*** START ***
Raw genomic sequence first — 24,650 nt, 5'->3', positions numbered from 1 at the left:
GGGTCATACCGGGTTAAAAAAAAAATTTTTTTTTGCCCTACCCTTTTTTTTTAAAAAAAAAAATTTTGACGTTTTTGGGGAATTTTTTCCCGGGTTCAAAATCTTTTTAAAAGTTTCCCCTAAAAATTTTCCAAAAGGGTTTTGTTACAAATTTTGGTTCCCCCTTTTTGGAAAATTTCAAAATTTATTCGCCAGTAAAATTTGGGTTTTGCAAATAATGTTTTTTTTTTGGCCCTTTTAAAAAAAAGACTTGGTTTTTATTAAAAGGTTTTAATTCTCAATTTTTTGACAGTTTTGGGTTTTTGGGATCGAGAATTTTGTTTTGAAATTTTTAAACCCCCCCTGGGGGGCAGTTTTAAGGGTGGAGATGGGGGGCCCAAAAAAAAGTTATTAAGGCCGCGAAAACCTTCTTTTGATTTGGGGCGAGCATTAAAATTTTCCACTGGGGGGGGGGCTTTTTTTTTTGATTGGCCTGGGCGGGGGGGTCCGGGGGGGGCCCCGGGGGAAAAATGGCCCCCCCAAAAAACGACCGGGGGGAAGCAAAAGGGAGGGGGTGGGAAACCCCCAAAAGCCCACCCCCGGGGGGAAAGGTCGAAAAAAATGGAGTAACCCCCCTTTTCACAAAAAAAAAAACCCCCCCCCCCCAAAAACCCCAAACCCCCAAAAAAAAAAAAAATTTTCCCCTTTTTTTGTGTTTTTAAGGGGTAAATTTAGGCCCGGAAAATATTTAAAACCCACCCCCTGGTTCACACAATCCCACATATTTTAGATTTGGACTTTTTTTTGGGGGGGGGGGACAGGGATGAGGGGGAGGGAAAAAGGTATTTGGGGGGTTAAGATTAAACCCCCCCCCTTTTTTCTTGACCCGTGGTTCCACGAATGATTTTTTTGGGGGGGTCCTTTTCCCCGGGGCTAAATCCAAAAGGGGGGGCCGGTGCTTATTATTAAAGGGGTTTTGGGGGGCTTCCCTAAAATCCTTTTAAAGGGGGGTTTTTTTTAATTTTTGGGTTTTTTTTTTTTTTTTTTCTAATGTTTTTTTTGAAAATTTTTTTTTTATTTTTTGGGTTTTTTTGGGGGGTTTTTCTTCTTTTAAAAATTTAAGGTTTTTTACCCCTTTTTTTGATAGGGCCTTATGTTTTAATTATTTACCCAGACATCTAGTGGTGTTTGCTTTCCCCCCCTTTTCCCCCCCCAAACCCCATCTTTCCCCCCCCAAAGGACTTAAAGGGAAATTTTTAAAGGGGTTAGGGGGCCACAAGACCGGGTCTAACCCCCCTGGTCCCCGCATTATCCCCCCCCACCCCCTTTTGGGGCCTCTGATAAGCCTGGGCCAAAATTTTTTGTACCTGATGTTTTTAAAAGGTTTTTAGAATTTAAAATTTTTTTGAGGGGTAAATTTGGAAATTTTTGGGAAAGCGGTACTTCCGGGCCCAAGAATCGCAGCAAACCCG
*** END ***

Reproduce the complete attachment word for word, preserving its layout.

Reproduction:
Raw genomic sequence first — 24,650 nt, 5'->3', positions numbered from 1 at the left:
GGGTCATACCGGGTTAAAAAAAAAATTTTTTTTTGCCCTACCCTTTTTTTTTAAAAAAAAAAATTTTGACGTTTTTGGGGAATTTTTTCCCGGGTTCAAAATCTTTTTAAAAGTTTCCCCTAAAAATTTTCCAAAAGGGTTTTGTTACAAATTTTGGTTCCCCCTTTTTGGAAAATTTCAAAATTTATTCGCCAGTAAAATTTGGGTTTTGCAAATAATGTTTTTTTTTTGGCCCTTTTAAAAAAAAGACTTGGTTTTTATTAAAAGGTTTTAATTCTCAATTTTTTGACAGTTTTGGGTTTTTGGGATCGAGAATTTTGTTTTGAAATTTTTAAACCCCCCCTGGGGGGCAGTTTTAAGGGTGGAGATGGGGGGCCCAAAAAAAAGTTATTAAGGCCGCGAAAACCTTCTTTTGATTTGGGGCGAGCATTAAAATTTTCCACTGGGGGGGGGGCTTTTTTTTTTGATTGGCCTGGGCGGGGGGGTCCGGGGGGGGCCCCGGGGGAAAAATGGCCCCCCCAAAAAACGACCGGGGGGAAGCAAAAGGGAGGGGGTGGGAAACCCCCAAAAGCCCACCCCCGGGGGGAAAGGTCGAAAAAAATGGAGTAACCCCCCTTTTCACAAAAAAAAAAACCCCCCCCCCCCAAAAACCCCAAACCCCCAAAAAAAAAAAAAATTTTCCCCTTTTTTTGTGTTTTTAAGGGGTAAATTTAGGCCCGGAAAATATTTAAAACCCACCCCCTGGTTCACACAATCCCACATATTTTAGATTTGGACTTTTTTTTGGGGGGGGGGGACAGGGATGAGGGGGAGGGAAAAAGGTATTTGGGGGGTTAAGATTAAACCCCCCCCCTTTTTTCTTGACCCGTGGTTCCACGAATGATTTTTTTGGGGGGGTCCTTTTCCCCGGGGCTAAATCCAAAAGGGGGGGCCGGTGCTTATTATTAAAGGGGTTTTGGGGGGCTTCCCTAAAATCCTTTTAAAGGGGGGTTTTTTTTAATTTTTGGGTTTTTTTTTTTTTTTTTTCTAATGTTTTTTTTGAAAATTTTTTTTTTATTTTTTGGGTTTTTTTGGGGGGTTTTTCTTCTTTTAAAAATTTAAGGTTTTTTACCCCTTTTTTTGATAGGGCCTTATGTTTTAATTATTTACCCAGACATCTAGTGGTGTTTGCTTTCCCCCCCTTTTCCCCCCCCAAACCCCATCTTTCCCCCCCCAAAGGACTTAAAGGGAAATTTTTAAAGGGGTTAGGGGGCCACAAGACCGGGTCTAACCCCCCTGGTCCCCGCATTATCCCCCCCCACCCCCTTTTGGGGCCTCTGATAAGCCTGGGCCAAAATTTTTTGTACCTGATGTTTTTAAAAGGTTTTTAGAATTTAAAATTTTTTTGAGGGGTAAATTTGGAAATTTTTGGGAAAGCGGTACTTCCGGGCCCAAGAATCGCAGCAAACCCG